These are only a few of our ODE efforts that led to additional resources to support our workforce, partners, and community members. For example, these efforts led to a Community Priority List regarding the impact of COVID-19 in our communities, the creation of a Wellness While Physical Distancing Document and Mental Health Resource Cards, technology supports (phones, tablets, training sessions), creation of a COVID-19 response guide on community resources and much, much more.
Diversity Equity Council and Partners Race and COVID-19 Town Halls + other efforts
In 2020, San Mateo County Health Behavioral Health & Recovery Services’ (BHRS) Office of Diversity and Equity (ODE), in collaboration with valuable partnering agencies and Health Equity Initiatives, sponsored four Race and COVID-19 Community Town Halls. The Town Halls focused on sharing County information and efforts to assist our communities during the pandemic, obtaining community input about the impact of COVID-19, building community relationships to increase collaboration, hearing from our partnering agencies on how they have been impacted, and learning from our valued communities about what their experience has been and how we can best support their needs. The Town Halls resulted in the creation of a Frequently Asked Questions document and a Community Priorities List, obtaining digital supports for our communities (tablets, phones, education resources and supports), creating Mental Health Resource Cards, assisting in distributing Personal Protective Equipment, reporting needs and community concerns to our larger San Mateo County COVID-19 recovery groups, hosting specific Facebook Lives on identified areas of needs, and most importantly, lifting the voices of those we serve, our partners, our workforce, and our larger community members.
San Mateo County approved first Indigenous Peoples’ Day Resolution (Native Indigenous Peoples Initiative Initiated 10 years ago)
On October 12, 2020, San Mateo County (SMC) recognized its first Indigenous Peoples’ Day. Our Native and Indigenous Peoples Initiative (NIPI) recognizes our SMC Board of Supervisors and our County Manager and Supervisor Carole Groom for initiating the proclamation to recognize Indigenous Peoples’ Day. NIPI began collaborating with the San Mateo County Youth Commission several years prior to make this recognition possible. NIPI’s mission is to bring about a comprehensive revival of the Native American and Indigenous community in San Mateo County through awareness, health education, and outreach which honors culturally appropriate traditional and healing practices. One of our objectives is to engage in outreach efforts in the community. Their work not only focuses on those who identify as Native American and Indigenous, but also increases cultural responsiveness and awareness with the non-native individuals who may interact or work with Native American and Indigenous communities. Recognizing and celebrating Indigenous People’s Day will allow San Mateo County to be an ally, acting in solidarity with Native Americans and Indigenous communities throughout the San Francisco Bay Area.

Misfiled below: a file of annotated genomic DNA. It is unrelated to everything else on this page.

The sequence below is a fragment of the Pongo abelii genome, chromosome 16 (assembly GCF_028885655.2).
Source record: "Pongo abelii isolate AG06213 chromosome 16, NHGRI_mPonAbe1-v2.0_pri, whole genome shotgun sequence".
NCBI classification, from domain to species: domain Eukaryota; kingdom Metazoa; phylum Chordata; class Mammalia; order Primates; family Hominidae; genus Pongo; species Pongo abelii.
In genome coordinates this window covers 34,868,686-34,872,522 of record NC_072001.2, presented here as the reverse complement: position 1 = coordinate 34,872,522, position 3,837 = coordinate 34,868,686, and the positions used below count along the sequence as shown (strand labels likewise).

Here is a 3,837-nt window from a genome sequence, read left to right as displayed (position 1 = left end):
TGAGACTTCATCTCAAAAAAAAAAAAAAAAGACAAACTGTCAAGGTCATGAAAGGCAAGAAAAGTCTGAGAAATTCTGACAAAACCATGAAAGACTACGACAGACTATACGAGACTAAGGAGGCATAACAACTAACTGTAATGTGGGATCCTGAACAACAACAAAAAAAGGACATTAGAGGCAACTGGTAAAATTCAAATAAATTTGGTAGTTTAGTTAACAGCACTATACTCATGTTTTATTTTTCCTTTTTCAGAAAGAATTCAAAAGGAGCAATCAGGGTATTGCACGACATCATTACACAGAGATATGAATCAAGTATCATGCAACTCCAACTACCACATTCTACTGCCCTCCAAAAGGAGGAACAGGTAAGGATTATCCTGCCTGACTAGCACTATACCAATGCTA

Completed San Mateo County’s first Community Stigma Baseline Survey
Many (if not all of us) know someone facing a mental health or substance misuse issue. However, many people do not get the help and treatment they need because of the stigma around these issues and the fear that others will judge them.
While we know stigma is a major barrier, how pervasive is such stigma in our San Mateo County community? Are our current stigma reduction programs reducing this stigma over time?
To answer these questions, the San Mateo County (SMC) Behavioral Health & Recovery Services’ (BHRS) Office of Diversity and Equity (ODE) launched and completed San Mateo County’s first Community Stigma Baseline Survey around mental health and substance misuse knowledge, beliefs, and behavior. The ODE commissioned an independent research firm, Strata Research Inc., to implement a baseline survey among San Mateo County residents who were at least 18 years of age. This 15-minute survey was completed by 450 residents in SMC during March 2020. This survey built off the statewide mental health stigma survey conducted by the RAND Corporation.
The Executive Summary and Full Report have more information on key findings, each domain, differences by demographics (e.g., age, gender, race/ethnicity) and general information about the survey.
Other key events in 2020
The Behavioral Health & Recovery Services (BHRS)’ Office of Diversity and Equity (ODE) hosts its first ever Facebook Live, resulting in more community events of this nature. ODE updated our BHRS Language Access policy to better reflect the needs of our workforce and those we serve. The Mental Health and Substance Abuse Recovery Commission unanimously voted for a person-centered Strike Incident Message that was recommended by our Suicide Prevention Committee.